The Victorians ushered in an era of dramatic change, principally in the application of science, but being able to do this (literally) on an industrial scale. The impact upon society was tumultuous - throw science, invention, industrial processes, and money into the mix and the way countries developed forever changed, forming the basis for the world we live in today.
The discovery of photography just pre-dates the Victorians (Niépce’s famous View from the Window at Le Gras in 1826), although it was his early collaboration with Louis Daguerre that led to the world-changing announcement of the daguerreotype in 1839. Both the daguerreotype and Talbot's calotype were commercially exploited during the 1840s, although these early photos now appear rudimentary when compared to modern film and digital images. However the ability of these early pioneers never ceases to amaze me - they constantly pushed the limits of possibility. I wanted to highlight how two of these continue to have a profound impact.
The last decade has seen a resurgence of interest in 3D - most will have experienced this at the movies through the use of polarized glasses, although those who have been around a little longer might remember using filtered red/blue glasses to view a shark jumping out of the page at them in their favorite kid's magazine! But this isn't new "technology" - Sir Charles Wheatstone first understood, and demonstrated, binocular vision back in 1833 with his stereoscope and hand-sketched images. The Victorians were a society who relished in seeing the latest 3D images!
The pencil drawings Wheatstone used were time-consuming and, well, were drawings! Photography was the obvious companion for stereoscopy and, when combined, created a genre that was avidly consumed by the general public. Photographers experimented taking stereo images throughout the 1840s, but it was the 1851 Great Exhibition that thrust 3D onto an all-too-willing international audience. Brian May's (yes, that Brian May!) sumptuously illustrated photobook is A Village Lost and Found a prime example, showcasing T.R. Williams' wonderful stereophotos of, what was at the time, an anonymous village. May identifies the village as Hinton Waldrist in Oxfordshire, UK, rephotographs the same scenes and includes a stereoscope (designed by him). Viewing Williams' and May's photos is as exciting now as it must have been over 100 years ago and just shows how magical stereo vision is - it's a window on "a world that was" and we view it as if we were actually there.
The second example and, at the time, an unrelated technology, was aerial photography. Whilst we might think of taking images from "off the ground" as being part-and-parcel of photography from an aircraft (something that saw rapid technological development during the First World War), there have actually been a whole host of interesting methods for lofting cameras off the ground. The very first aerial photo? That was taken by Nadar in 1858 and whilst this hasn’t survived, James Black’s 1860 photo of Boston has. With the explosion of drones in the public consciousness and proliferation of images they acquire, it now looks a little passé, however, pause for a moment to consider what was involved. Photography in the 1850s was dominated by the collodion wet-plate process that captured a high-quality negative on a glass plate. The plate had to be prepared at the time you were photographing and was light sensitive only whilst it was wet - it then needed to be developed straight after exposure. For Black, that meant a full darkroom was contained in his tethered balloon that was swaying 365m above the Boston streets! Photography was not only about the science and art of image capture, but about taking high risks as well!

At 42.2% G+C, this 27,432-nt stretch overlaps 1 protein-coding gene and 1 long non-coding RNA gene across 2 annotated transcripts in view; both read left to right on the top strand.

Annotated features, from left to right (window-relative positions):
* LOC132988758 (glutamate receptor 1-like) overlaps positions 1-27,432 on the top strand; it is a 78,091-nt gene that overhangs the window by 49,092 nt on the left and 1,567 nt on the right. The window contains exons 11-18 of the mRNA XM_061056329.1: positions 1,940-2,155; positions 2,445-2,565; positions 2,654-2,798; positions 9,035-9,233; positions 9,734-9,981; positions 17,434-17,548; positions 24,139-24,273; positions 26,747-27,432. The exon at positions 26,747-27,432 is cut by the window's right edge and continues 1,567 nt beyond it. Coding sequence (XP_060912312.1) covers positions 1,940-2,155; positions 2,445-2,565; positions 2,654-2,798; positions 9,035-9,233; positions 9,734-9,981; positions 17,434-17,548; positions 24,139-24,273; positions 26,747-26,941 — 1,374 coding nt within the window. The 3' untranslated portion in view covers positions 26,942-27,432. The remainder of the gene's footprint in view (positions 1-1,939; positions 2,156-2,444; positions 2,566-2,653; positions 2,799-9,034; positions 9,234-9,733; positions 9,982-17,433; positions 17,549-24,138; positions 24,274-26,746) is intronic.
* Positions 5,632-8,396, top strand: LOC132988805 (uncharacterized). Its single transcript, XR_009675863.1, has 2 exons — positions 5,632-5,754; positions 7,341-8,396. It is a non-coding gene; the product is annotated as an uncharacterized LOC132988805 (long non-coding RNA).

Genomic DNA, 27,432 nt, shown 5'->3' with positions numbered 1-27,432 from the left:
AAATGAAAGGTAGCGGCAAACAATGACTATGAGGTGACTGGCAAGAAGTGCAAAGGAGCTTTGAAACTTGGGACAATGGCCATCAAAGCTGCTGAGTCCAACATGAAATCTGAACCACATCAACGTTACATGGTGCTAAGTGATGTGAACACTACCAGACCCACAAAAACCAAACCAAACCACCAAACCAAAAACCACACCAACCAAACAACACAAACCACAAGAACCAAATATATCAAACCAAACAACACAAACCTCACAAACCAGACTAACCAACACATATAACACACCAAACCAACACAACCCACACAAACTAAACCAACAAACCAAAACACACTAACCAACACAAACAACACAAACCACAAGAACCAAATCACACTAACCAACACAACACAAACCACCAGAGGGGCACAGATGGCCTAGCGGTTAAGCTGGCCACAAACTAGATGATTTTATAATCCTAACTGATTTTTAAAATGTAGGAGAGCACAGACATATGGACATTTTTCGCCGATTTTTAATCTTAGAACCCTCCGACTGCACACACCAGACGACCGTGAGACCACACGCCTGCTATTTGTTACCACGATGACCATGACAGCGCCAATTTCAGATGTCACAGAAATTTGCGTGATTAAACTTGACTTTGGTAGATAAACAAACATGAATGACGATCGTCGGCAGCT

The most successful alternative to balloons has been kites - the first successful known photo was in 1888 by Batut over Labruguiere, France. However it is George Lawrence’s photos of San Francisco in the aftermath of the 1906 earthquake and fire that are astonishing - these genuinely take your breath away as photos, but the technology used to create them is just as remarkable. Lawrence used up to 17 large kites to lift a hefty 22kg panoramic camera with a 19" focal length and 20x48" plate. This was serious kite flying!
The Victorian's pioneered product development, that went hand in hand with the scientific method. It was a market open to all and funded by the limited liability "company." These were remarkable times and led to remarkable changes for the populations that lived during them. Whilst these inventions may seem distant now, stereoscopy remains a key component in movie production, something that movie-goers are all too familiar with. Aerial photography has used images in map production but also combined it with stereoscopy to enable the extraction of 3D features from the landscape. Kite photography is the direct ancestor of drones and everything that photographers originally learned about near-Earth imaging is now being re-learned by a new generation. The truly exciting area is the combination of drone imagery with stereoscopy... but that's for another post!